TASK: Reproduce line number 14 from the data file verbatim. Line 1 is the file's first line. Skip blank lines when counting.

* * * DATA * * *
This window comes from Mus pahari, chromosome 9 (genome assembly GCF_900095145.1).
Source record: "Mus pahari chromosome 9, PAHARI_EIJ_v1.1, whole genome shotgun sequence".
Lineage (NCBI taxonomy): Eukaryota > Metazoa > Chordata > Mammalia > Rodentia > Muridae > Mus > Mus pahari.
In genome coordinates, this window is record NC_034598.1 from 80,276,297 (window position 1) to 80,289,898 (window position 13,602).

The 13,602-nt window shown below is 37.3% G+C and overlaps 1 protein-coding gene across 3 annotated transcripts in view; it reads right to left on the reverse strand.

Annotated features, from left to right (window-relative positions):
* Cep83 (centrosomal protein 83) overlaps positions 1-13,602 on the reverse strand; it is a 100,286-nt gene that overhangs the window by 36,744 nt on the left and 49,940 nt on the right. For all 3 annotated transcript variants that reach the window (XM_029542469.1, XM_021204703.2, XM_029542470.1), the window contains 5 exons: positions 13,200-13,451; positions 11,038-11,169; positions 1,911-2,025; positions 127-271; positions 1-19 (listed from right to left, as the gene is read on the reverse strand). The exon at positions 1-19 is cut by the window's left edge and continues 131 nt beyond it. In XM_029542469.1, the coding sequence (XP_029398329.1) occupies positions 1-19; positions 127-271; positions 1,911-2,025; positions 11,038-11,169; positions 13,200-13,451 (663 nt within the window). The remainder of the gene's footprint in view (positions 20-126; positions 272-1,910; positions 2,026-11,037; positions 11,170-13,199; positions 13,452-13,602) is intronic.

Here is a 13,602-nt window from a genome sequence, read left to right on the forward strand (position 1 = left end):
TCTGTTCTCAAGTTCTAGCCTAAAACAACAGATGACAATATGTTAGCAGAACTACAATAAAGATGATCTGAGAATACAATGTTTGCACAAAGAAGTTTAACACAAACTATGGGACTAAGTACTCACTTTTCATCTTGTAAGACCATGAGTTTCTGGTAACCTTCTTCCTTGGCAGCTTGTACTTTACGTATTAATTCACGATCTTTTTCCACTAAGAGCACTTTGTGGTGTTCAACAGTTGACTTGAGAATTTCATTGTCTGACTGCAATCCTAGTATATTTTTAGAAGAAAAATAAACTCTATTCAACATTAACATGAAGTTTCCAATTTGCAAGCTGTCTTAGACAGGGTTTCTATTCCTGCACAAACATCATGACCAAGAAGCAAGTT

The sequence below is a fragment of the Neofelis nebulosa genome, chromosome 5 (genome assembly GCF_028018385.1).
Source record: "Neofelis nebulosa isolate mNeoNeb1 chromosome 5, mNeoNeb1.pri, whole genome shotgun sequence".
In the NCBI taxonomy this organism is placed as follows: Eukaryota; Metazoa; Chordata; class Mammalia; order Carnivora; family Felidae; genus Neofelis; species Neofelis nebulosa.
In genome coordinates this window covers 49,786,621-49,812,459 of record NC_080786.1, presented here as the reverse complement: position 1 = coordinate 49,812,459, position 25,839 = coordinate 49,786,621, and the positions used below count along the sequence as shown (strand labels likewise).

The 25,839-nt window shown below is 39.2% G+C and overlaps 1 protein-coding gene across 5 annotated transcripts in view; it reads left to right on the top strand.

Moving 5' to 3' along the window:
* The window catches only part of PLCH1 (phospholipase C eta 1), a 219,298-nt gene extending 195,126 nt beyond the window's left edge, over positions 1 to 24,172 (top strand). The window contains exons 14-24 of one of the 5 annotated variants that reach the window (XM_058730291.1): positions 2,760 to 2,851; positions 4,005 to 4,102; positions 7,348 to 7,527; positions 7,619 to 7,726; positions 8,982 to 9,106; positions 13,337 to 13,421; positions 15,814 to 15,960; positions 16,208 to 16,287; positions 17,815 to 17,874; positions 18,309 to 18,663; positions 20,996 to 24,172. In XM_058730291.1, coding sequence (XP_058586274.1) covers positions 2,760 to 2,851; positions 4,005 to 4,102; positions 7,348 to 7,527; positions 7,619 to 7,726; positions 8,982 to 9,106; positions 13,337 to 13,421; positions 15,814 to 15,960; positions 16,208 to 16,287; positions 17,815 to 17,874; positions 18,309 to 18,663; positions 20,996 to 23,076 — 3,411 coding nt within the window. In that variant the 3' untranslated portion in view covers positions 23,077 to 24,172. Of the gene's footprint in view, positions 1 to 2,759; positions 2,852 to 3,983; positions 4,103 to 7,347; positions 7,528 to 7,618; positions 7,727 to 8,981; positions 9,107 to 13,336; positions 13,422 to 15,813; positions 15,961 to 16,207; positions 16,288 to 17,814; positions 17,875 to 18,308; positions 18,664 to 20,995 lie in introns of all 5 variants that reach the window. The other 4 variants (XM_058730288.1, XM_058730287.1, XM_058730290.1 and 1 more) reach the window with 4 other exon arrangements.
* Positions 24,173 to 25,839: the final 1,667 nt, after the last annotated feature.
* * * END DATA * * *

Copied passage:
The 25,839-nt window shown below is 39.2% G+C and overlaps 1 protein-coding gene across 5 annotated transcripts in view; it reads left to right on the top strand.